I recently finished Brigham Young and the Expanding American Frontier, by Newell G. Bringhurst. Published in 1986, it still reads well and does a nice job of integrating the story of Brigham Young and the early LDS Church into Western history. Denominational histories are too often written in a vacuum and Western history for too long ignored religion. This is an early and successful attempt to bring the two together by way of a fair and balanced treatment of Brigham Young's life. Joseph Smith remains a controversial figure for historians and many readers, but everyone loves Brigham.
The first chapter, "Unsettled Times," recounts the economic difficulties of Brigham's family, starting in Vermont, where Brigham was born in 1801, then in upstate New York, where the family moved in 1804. Religion swept over Brigham's family (as it did every family in that area in the 1820s) and he joined the Methodists in 1823. Brigham participated with Methodist groups "seeking through close study of the New Testament to return to the forms and practices of the original Christian Church as it existed during the time of Jesus Christ" (p. 18). In other words, he was a Restorationist, which perhaps explains his initial interest in Mormonism when he first encountered it in the summer of 1830, given the LDS claim to be the restored Church of Jesus Christ.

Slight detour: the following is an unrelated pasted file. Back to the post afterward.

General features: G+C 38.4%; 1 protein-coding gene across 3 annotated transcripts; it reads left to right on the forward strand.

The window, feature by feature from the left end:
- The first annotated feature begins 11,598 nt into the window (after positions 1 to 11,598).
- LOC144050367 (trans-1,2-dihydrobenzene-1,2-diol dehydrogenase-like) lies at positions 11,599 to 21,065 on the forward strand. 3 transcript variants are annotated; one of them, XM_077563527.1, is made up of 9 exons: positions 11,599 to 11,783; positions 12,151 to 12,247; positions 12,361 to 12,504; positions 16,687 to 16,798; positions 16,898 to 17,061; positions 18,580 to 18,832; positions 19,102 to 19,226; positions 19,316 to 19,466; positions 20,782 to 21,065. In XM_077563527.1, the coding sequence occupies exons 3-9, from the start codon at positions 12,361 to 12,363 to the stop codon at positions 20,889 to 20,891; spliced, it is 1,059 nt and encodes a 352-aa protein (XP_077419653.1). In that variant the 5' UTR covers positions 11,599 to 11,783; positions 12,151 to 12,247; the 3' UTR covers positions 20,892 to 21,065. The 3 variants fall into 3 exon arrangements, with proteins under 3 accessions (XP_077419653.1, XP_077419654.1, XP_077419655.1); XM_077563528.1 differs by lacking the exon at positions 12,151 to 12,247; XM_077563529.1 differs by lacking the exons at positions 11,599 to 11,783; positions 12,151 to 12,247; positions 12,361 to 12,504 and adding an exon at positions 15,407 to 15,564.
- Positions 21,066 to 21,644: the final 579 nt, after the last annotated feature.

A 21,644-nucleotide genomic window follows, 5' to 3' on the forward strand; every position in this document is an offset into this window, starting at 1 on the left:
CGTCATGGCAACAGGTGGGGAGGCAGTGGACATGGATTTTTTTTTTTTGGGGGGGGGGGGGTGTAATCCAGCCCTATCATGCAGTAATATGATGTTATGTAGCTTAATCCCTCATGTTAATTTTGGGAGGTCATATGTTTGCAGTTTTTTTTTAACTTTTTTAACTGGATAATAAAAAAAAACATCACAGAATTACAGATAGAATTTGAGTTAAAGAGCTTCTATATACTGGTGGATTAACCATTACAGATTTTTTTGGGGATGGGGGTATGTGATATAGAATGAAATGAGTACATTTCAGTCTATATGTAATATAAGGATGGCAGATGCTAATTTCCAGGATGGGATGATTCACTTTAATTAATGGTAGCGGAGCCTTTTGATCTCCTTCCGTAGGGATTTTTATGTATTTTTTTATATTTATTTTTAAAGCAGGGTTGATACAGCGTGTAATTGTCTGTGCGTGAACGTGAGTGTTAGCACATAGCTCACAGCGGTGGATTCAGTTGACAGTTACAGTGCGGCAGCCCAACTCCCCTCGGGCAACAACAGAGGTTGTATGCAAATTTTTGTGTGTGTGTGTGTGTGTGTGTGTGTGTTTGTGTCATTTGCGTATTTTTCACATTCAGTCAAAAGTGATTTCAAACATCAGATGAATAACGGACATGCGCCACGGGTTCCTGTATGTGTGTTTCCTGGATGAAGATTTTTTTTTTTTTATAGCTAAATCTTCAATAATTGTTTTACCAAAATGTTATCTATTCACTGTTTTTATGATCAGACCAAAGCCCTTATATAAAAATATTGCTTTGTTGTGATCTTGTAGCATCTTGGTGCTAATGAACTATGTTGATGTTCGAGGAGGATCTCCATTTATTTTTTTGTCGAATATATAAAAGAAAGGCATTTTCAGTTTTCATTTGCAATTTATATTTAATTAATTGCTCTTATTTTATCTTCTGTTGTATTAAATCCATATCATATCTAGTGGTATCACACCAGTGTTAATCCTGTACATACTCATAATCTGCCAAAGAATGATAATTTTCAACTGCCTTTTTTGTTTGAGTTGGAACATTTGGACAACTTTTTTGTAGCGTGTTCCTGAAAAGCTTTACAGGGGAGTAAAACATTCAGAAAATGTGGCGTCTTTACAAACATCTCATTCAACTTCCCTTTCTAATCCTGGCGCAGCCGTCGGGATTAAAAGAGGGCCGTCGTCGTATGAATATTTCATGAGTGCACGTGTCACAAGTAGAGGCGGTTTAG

What's most interesting is that Brigham did not immediately join the Mormons. In fact, he took a slow and deliberate course — reading, studying, reflecting, praying — then, still curious in early 1832, travelled 130 miles to observe a Mormon congregation in Pennsylvania. He found them a godly but sober bunch, engaging in "speaking in tongues, interpreting, and prophesying," but "not indulg[ing] in the wild animated behavior he found so disgusting in the [Protestant revivalist] camp meetings of his youth" (p. 20). Brigham and other members of his family were baptized into the small but growing Mormon church in April 1832. While he wasn't quite a reluctant convert, he certainly took his time.